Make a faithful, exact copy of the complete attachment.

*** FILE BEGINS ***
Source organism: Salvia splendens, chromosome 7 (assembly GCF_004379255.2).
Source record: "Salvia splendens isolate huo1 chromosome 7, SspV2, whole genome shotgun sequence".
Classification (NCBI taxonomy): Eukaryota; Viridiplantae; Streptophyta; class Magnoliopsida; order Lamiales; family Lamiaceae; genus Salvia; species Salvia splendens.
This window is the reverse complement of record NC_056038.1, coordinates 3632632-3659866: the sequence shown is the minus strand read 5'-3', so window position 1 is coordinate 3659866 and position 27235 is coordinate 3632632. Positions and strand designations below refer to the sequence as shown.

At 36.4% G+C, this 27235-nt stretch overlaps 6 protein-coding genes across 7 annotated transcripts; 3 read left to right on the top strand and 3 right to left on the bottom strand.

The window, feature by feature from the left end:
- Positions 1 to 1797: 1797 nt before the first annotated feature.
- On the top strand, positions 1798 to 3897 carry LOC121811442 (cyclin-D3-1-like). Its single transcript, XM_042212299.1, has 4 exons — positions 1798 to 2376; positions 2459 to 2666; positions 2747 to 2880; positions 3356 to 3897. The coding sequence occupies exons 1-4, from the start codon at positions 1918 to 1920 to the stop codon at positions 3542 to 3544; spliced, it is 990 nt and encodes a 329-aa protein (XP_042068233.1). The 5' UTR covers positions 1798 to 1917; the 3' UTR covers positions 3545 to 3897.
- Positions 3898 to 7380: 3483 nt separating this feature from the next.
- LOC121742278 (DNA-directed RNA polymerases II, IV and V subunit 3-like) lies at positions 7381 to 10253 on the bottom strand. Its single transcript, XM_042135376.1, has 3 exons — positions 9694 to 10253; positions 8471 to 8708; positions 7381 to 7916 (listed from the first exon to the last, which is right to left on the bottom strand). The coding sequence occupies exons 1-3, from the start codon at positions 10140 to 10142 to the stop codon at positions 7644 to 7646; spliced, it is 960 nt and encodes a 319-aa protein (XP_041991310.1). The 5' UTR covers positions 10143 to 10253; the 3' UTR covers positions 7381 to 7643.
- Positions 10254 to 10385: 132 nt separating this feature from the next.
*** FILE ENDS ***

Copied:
Source organism: Salvia splendens, chromosome 7 (assembly GCF_004379255.2).
Source record: "Salvia splendens isolate huo1 chromosome 7, SspV2, whole genome shotgun sequence".
Classification (NCBI taxonomy): Eukaryota; Viridiplantae; Streptophyta; class Magnoliopsida; order Lamiales; family Lamiaceae; genus Salvia; species Salvia splendens.
This window is the reverse complement of record NC_056038.1, coordinates 3632632-3659866: the sequence shown is the minus strand read 5'-3', so window position 1 is coordinate 3659866 and position 27235 is coordinate 3632632. Positions and strand designations below refer to the sequence as shown.

At 36.4% G+C, this 27235-nt stretch overlaps 6 protein-coding genes across 7 annotated transcripts; 3 read left to right on the top strand and 3 right to left on the bottom strand.

The window, feature by feature from the left end:
- Positions 1 to 1797: 1797 nt before the first annotated feature.
- On the top strand, positions 1798 to 3897 carry LOC121811442 (cyclin-D3-1-like). Its single transcript, XM_042212299.1, has 4 exons — positions 1798 to 2376; positions 2459 to 2666; positions 2747 to 2880; positions 3356 to 3897. The coding sequence occupies exons 1-4, from the start codon at positions 1918 to 1920 to the stop codon at positions 3542 to 3544; spliced, it is 990 nt and encodes a 329-aa protein (XP_042068233.1). The 5' UTR covers positions 1798 to 1917; the 3' UTR covers positions 3545 to 3897.
- Positions 3898 to 7380: 3483 nt separating this feature from the next.
- LOC121742278 (DNA-directed RNA polymerases II, IV and V subunit 3-like) lies at positions 7381 to 10253 on the bottom strand. Its single transcript, XM_042135376.1, has 3 exons — positions 9694 to 10253; positions 8471 to 8708; positions 7381 to 7916 (listed from the first exon to the last, which is right to left on the bottom strand). The coding sequence occupies exons 1-3, from the start codon at positions 10140 to 10142 to the stop codon at positions 7644 to 7646; spliced, it is 960 nt and encodes a 319-aa protein (XP_041991310.1). The 5' UTR covers positions 10143 to 10253; the 3' UTR covers positions 7381 to 7643.
- Positions 10254 to 10385: 132 nt separating this feature from the next.